Hero possesses a unique fighter ability called the MP Gauge, which has a maximum of 100 Magic Points (MP) and will deplete whenever he uses a special move. MP is restored whenever he hits opponents with attacks, and also restores gradually over time. Although his special moves completely rely on the MP Gauge, they possess tremendous utility. His neutral special, Frizz, is a fireball that travels fast, far and deals decent damage, allowing Hero to disrupt enemy approaches. In addition, unlike other Frizz spells, Frizz has low vertical knockback, making it possible to start juggles or even true combos. Frizz can be charged into Frizzle, which can beat other projectiles and KO near the ledge at reasonable percentages, or Kafrizz for even more damage, knockback and traveling distance, turning it into a viable KO move even at mid percentages.
Hero's side special, Zap, has good range for its start-up, deals respectable damage and KOs at very high percentages. Zap can be charged into Zapple, which grants even more range and damage while being a vertical KO move at high percentages, or Kazap, which results in a attack that sacrifices speed and range for power, being able to KO most opponents center stage at a mere 50%. Additionally, Kazap has damage-based armor that withstands up to 15%, allowing it to resist oncoming attacks. Zap and its variants are disjointed melee attacks, giving them excellent range and, contrary to their appearances, they are also immune to reflection and even absorption.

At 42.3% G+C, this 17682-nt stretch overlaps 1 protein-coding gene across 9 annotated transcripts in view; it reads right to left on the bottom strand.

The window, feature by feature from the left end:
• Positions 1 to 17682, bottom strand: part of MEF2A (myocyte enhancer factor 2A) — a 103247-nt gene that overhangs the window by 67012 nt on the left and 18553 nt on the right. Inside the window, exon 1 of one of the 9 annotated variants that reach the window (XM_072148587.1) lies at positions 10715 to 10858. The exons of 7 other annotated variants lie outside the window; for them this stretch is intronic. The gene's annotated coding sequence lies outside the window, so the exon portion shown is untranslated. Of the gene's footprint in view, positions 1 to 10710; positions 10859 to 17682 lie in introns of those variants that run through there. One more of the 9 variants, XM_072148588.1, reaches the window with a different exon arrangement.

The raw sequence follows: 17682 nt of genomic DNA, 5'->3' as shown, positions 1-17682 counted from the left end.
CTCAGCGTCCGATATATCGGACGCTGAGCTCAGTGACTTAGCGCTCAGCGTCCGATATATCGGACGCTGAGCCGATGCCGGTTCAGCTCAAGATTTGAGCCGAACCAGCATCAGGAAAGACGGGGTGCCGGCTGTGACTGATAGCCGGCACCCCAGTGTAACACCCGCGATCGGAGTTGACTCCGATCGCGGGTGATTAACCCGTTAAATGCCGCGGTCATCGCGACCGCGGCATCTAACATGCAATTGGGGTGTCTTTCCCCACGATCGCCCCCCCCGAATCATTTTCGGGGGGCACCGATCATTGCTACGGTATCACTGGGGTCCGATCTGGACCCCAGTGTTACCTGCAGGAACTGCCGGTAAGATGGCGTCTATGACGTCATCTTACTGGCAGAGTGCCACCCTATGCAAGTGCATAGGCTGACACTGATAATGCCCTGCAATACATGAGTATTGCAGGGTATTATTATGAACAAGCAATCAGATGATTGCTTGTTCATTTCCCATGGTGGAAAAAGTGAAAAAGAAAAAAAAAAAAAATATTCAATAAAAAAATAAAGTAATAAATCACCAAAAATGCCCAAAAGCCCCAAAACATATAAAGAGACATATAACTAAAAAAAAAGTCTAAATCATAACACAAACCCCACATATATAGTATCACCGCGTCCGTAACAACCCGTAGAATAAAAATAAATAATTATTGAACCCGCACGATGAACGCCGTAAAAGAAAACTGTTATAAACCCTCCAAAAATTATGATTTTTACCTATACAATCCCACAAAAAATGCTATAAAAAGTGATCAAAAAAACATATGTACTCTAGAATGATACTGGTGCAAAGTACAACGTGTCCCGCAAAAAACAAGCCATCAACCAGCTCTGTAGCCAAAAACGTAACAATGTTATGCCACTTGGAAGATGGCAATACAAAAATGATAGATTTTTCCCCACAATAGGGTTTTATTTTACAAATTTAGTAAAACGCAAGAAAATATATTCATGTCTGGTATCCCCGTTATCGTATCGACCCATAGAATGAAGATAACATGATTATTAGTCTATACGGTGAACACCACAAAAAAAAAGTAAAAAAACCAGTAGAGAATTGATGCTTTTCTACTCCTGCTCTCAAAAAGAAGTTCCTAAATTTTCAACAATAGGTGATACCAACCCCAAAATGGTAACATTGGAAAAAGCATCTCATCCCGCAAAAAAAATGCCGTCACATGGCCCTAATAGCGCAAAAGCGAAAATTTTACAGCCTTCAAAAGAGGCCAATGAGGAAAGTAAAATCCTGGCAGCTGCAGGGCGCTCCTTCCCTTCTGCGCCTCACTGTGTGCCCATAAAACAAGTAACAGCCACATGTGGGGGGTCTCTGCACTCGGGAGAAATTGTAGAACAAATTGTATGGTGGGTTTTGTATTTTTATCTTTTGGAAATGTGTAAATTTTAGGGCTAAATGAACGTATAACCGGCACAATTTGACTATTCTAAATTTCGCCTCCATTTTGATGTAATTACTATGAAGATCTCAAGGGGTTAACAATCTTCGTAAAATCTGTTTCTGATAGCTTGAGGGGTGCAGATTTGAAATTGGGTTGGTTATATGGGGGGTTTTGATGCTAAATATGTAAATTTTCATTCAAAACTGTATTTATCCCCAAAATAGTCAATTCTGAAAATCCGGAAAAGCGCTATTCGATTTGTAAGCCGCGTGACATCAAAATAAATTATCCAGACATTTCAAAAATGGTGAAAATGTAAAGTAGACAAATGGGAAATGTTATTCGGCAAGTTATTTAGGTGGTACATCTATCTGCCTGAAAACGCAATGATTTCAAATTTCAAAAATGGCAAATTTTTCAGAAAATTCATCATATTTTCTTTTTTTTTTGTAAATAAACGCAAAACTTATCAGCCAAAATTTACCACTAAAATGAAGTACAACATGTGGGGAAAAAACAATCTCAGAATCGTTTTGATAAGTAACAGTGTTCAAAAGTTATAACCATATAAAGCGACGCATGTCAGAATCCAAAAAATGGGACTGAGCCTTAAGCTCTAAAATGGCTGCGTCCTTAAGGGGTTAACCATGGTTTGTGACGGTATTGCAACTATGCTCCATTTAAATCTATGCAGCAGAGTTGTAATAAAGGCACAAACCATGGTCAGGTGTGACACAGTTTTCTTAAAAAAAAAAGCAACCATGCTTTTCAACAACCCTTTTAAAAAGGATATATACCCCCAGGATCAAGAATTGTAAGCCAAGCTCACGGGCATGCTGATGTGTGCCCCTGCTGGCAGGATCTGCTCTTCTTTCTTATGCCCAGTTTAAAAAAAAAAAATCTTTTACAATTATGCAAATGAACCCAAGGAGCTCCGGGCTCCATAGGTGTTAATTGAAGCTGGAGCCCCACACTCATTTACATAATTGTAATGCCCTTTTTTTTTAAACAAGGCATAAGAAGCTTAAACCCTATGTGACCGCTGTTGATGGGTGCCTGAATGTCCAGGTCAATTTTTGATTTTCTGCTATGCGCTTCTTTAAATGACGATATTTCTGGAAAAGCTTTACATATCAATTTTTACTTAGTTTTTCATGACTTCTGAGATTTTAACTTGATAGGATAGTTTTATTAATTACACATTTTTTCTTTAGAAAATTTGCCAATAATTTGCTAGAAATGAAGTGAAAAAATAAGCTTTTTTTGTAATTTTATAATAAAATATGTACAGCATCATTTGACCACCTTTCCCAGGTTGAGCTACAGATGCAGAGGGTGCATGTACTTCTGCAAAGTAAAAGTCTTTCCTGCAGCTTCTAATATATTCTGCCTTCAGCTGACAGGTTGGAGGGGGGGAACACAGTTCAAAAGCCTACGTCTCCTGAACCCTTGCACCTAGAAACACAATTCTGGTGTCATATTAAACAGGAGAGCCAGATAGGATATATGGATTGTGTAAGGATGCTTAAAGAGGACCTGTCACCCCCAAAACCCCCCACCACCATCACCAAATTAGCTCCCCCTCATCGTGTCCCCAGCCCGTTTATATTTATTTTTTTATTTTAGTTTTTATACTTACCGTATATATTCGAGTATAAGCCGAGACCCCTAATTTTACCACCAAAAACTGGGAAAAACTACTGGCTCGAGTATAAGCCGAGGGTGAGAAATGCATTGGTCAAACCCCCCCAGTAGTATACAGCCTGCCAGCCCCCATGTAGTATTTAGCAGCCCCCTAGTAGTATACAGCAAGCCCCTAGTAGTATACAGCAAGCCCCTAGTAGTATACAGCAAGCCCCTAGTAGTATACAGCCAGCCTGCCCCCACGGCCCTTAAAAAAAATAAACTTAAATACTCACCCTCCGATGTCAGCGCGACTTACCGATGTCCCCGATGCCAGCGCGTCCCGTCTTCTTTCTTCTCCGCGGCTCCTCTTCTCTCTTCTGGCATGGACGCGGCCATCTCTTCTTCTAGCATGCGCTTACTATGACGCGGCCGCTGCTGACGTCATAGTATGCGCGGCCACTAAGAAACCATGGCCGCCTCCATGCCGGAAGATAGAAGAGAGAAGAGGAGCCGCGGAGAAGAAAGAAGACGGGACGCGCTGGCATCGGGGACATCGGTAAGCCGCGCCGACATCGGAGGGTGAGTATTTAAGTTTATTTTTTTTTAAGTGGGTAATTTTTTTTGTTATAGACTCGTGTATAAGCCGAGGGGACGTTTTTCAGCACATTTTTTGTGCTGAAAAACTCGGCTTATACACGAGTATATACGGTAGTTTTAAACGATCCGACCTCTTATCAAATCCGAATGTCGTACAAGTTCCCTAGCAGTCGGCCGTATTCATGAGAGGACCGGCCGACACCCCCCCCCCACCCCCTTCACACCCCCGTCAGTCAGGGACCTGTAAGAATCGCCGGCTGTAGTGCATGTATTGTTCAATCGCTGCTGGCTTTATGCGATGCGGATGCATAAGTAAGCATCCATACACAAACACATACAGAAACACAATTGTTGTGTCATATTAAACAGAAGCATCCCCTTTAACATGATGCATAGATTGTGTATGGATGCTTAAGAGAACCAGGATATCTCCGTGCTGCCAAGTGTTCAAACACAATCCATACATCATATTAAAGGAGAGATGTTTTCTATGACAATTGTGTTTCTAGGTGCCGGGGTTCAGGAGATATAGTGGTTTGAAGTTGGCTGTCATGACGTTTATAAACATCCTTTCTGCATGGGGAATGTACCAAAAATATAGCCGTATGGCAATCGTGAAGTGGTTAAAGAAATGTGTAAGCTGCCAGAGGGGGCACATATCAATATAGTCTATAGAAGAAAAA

Hero's up special, Woosh, is a quick recovery move and is also Hero's fastest and most reliable out of shield punish. Woosh can be charged into Swoosh, granting more vertical distance and horizontal mobility, or Kaswoosh, which provides tremendous vertical distance. Additionally, all Woosh spells leave behind tornadoes, which serve as lingering hitboxes that can damage opponents and gimp opposing recoveries or setup into devastating setups from below the ledge. Finally, his down special, Command Selection, gives Hero a list of four random spells which offer a wide variety of effects. Most of these spells have significant advantages and little disadvantages, which can be seen here. The Command Selection can be canceled by inputting the shield button or by jumping, allowing Hero to repeatedly switch the menu of spells until he has an ideal set of them.